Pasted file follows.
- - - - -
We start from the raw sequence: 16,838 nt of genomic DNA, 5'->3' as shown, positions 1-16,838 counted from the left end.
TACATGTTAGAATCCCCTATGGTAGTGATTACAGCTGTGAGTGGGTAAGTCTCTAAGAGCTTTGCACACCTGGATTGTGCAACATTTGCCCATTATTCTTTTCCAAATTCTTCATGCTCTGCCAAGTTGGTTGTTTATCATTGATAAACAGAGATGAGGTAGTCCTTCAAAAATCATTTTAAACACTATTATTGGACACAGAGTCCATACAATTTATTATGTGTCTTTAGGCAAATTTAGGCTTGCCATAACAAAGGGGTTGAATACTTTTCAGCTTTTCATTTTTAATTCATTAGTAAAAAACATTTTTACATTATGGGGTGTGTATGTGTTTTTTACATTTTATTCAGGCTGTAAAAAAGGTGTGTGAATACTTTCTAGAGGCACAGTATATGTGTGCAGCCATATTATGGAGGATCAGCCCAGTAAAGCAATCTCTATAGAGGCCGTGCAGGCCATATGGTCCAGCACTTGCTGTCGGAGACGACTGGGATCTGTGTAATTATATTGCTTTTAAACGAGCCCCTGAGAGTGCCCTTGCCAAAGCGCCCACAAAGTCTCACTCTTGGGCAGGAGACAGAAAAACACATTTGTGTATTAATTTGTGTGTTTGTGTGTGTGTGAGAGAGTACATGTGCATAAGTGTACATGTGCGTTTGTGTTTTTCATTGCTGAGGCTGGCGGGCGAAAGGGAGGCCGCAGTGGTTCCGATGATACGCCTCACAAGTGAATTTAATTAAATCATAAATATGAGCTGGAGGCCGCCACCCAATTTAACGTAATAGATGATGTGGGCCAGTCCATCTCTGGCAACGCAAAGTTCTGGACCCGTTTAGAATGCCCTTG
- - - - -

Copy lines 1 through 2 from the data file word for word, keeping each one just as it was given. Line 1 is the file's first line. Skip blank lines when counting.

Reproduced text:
We start from the raw sequence: 16,838 nt of genomic DNA, 5'->3' as shown, positions 1-16,838 counted from the left end.
TACATGTTAGAATCCCCTATGGTAGTGATTACAGCTGTGAGTGGGTAAGTCTCTAAGAGCTTTGCACACCTGGATTGTGCAACATTTGCCCATTATTCTTTTCCAAATTCTTCATGCTCTGCCAAGTTGGTTGTTTATCATTGATAAACAGAGATGAGGTAGTCCTTCAAAAATCATTTTAAACACTATTATTGGACACAGAGTCCATACAATTTATTATGTGTCTTTAGGCAAATTTAGGCTTGCCATAACAAAGGGGTTGAATACTTTTCAGCTTTTCATTTTTAATTCATTAGTAAAAAACATTTTTACATTATGGGGTGTGTATGTGTTTTTTACATTTTATTCAGGCTGTAAAAAAGGTGTGTGAATACTTTCTAGAGGCACAGTATATGTGTGCAGCCATATTATGGAGGATCAGCCCAGTAAAGCAATCTCTATAGAGGCCGTGCAGGCCATATGGTCCAGCACTTGCTGTCGGAGACGACTGGGATCTGTGTAATTATATTGCTTTTAAACGAGCCCCTGAGAGTGCCCTTGCCAAAGCGCCCACAAAGTCTCACTCTTGGGCAGGAGACAGAAAAACACATTTGTGTATTAATTTGTGTGTTTGTGTGTGTGTGAGAGAGTACATGTGCATAAGTGTACATGTGCGTTTGTGTTTTTCATTGCTGAGGCTGGCGGGCGAAAGGGAGGCCGCAGTGGTTCCGATGATACGCCTCACAAGTGAATTTAATTAAATCATAAATATGAGCTGGAGGCCGCCACCCAATTTAACGTAATAGATGATGTGGGCCAGTCCATCTCTGGCAACGCAAAGTTCTGGACCCGTTTAGAATGCCCTTG